Mayor Rick Kriseman has restricted the Tropicana Field redevelopment proposals to two companies.

Both plans “best reflect the wishes of the community” and the companies “are well positioned to provide further details and ultimately transform this site,” Kriseman said in a statement.

He chose the proposals from Midtown Development and Sugar Hill Community Partners, JMA Ventures to move forward. Below is more information about each plan.

There will be additional public engagement that will focus on these two plans, the statement said.

Kriseman and city council have clashed in recent weeks over the redevelopment process, with council members wanting to slow down and try to strike a stadium deal with the Tampa Bay Rays before selecting a developer for the site. A lawsuit filed on May 22 by sponsors of the Rays owning company further complicated the situation, prompting Pinellas County and the city of St. Petersburg to suspend the process of hiring a consultant to negotiate with the Rays.

The Kriseman administration has said it will move forward with the redevelopment of the Trop site, with or without a baseball stadium on the site, and Friday’s announcement of the two finalists underscores that intention.

The planned redevelopment has been described as a “generational” opportunity to transform much of the city and restore fairness to a neighborhood that was once home to a thriving black community. Both plans would create thousands of new jobs and millions of square feet of office space.


Midtown Development’s proposal, Creekside, respects the history of the site. “Midtown Development is focused on building connectivity not only with the surrounding neighborhoods, but also with the site’s heritage and national social, racial and environmental justice movements,” according to a summary.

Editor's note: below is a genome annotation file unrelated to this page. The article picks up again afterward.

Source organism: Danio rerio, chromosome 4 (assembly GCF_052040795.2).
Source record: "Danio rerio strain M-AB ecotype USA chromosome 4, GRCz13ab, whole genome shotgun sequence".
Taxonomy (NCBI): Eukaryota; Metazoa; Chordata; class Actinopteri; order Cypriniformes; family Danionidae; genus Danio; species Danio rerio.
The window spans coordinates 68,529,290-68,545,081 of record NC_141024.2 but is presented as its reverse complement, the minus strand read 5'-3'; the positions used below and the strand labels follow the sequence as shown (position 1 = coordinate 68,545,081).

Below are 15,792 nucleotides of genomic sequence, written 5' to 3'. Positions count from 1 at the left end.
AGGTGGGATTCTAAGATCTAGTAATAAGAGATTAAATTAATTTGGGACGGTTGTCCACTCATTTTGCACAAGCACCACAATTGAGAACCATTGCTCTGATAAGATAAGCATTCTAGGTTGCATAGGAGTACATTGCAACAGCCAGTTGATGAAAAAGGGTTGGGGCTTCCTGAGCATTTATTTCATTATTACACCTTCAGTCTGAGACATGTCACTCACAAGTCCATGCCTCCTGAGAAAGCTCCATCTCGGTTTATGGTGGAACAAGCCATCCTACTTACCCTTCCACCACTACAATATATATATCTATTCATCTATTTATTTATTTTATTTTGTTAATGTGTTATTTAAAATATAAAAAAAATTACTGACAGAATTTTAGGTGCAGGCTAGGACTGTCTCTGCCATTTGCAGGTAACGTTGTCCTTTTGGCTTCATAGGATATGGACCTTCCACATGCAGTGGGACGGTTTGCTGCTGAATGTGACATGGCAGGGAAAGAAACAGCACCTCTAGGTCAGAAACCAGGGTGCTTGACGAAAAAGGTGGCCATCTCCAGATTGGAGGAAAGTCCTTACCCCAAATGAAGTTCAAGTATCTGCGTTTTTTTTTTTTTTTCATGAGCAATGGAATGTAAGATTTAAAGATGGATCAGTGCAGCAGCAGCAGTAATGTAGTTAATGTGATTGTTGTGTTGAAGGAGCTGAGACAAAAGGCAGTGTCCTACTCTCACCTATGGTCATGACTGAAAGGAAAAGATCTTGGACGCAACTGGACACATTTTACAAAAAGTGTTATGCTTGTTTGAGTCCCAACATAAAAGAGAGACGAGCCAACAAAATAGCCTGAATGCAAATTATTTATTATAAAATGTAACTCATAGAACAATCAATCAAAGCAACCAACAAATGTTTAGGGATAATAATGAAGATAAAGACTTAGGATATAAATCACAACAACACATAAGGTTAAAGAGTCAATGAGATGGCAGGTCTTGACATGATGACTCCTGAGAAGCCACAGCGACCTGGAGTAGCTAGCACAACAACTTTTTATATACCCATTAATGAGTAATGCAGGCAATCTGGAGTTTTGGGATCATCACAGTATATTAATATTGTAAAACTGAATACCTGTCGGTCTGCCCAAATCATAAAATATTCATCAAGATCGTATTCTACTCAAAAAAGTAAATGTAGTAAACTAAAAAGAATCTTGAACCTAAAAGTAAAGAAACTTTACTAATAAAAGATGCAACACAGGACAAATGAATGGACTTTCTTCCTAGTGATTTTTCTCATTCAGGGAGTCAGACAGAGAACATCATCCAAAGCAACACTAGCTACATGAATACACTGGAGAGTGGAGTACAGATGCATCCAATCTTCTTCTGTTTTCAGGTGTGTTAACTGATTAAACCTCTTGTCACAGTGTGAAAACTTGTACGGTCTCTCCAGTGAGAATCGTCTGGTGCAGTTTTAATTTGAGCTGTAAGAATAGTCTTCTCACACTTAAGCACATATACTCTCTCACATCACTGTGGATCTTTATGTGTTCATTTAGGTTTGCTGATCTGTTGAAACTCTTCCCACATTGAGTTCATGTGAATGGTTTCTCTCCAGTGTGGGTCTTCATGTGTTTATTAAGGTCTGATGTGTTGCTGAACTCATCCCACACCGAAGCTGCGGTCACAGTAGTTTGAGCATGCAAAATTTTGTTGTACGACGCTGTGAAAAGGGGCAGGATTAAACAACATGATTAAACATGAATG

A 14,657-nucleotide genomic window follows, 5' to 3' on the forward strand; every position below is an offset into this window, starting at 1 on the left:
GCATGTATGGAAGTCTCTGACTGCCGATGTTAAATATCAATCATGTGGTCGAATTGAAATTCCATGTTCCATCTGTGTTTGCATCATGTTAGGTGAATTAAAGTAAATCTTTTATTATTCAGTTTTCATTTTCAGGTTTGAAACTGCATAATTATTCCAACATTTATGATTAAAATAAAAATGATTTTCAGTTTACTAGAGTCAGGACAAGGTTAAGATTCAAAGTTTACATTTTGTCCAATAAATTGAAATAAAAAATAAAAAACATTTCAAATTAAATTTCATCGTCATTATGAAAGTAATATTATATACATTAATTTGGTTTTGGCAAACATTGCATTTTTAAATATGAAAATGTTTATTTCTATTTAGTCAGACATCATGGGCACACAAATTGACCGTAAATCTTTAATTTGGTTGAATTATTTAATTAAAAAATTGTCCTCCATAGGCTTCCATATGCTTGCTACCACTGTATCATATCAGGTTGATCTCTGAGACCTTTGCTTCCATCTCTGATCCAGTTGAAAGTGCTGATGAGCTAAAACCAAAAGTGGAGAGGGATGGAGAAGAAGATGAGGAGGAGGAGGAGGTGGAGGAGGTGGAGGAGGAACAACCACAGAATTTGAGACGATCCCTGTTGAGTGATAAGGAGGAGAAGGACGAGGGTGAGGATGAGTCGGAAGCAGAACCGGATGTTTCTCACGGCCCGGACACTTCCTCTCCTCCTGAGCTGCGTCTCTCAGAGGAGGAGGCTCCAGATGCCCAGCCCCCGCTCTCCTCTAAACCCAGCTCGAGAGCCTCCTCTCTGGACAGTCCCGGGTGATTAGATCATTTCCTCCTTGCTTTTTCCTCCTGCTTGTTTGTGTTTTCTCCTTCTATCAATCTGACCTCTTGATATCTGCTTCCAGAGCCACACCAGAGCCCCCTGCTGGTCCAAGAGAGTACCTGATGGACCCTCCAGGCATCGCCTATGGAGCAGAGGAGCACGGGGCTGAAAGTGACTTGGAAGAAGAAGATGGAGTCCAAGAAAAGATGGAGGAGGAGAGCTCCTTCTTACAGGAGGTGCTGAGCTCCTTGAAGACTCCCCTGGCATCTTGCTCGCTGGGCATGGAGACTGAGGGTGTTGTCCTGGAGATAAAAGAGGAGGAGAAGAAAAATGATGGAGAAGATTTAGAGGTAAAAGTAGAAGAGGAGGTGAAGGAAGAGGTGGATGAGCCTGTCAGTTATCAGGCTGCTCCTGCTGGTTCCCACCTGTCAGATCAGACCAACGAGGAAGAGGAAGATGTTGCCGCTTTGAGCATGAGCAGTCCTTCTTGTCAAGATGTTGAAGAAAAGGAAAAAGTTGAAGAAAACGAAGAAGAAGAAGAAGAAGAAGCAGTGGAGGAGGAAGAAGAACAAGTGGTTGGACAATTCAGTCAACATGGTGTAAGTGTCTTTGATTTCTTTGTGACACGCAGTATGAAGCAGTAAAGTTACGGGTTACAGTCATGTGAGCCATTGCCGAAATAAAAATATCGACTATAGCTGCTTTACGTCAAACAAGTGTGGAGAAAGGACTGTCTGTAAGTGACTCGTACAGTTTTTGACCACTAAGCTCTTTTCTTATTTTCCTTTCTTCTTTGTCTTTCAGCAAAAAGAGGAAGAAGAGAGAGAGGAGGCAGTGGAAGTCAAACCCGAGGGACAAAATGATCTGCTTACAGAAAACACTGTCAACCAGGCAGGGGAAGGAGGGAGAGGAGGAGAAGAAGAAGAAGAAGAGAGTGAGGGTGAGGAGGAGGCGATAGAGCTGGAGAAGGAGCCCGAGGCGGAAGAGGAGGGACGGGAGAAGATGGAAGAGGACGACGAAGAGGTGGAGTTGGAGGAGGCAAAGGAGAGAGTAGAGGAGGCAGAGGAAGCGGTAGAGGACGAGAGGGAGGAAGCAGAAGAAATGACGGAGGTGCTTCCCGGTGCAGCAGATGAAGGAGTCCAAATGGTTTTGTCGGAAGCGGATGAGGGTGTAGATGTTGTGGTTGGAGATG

Midtown also said its plan was based on the city’s Grow Smarter plan, an economic development strategy focused on targeted industries. It would promote pedestrian circulation and improve the multimodal public transport link.

The public contribution to improving the city would not exceed $ 75 million under the Midtown plan. Midtown would make a payment of $ 60 million to the city and would also be responsible for over $ 94 million in public improvements.

The development team is made up of 18 companies, including Pinellas County Urban League, Studio @ 620, George F. Young Inc., PLACE Architecture, Real Building Consultants, VHB, Trenam Law, Holland and Knight.

The plan would unfold in five phases, starting in 2022 and ending in 2048. The total cost of construction would range from $ 2.7 billion to $ 3.75 billion. When completed, the project would create 20,000 jobs locally, contributing $ 1.4 billion annually to the local economy.

Click on here to see the full proposal.

Sugar Hill, JMA Ventures

Sugar Hill’s plan would achieve four goals, according to one summary.

• Develop and foster strong links with the surrounding neighborhoods and the site’s vibrant history.

• Create Booker Creek Park, a new public green space anchored by a revitalized Booker Creek that crosses the site and connects to Campbell Park to the south by an elevated walkway.

• Construct a central pedestrian artery that connects the site to the city center and serves as a focal point for the historic walk, a linear museum telling the story of the neighborhoods that once occupied the site.

• Establish a new town gathering space at the intersection of Booker Creek Park and the Historic Walk.

The development team includes 24 companies, including Blue Sky Communities, a Tampa-based company that develops affordable and workforce housing; BackStreets Capital, DDA and J Square Developers; Brewing of 3 girls; Architecture by Behard + Peteranecz; and Johnson Pope.

The team has also partnered with St. Petersburg College to develop a multi-year workforce development pipeline for the jobs that the renovated Trop site will provide.

The project would be constructed in five phases between 2024 and 2033. Construction costs would amount to around $ 3 billion with nearly 31,000 construction jobs created. The resulting number of permanent jobs was not disclosed.

Click on here to see the full proposal.


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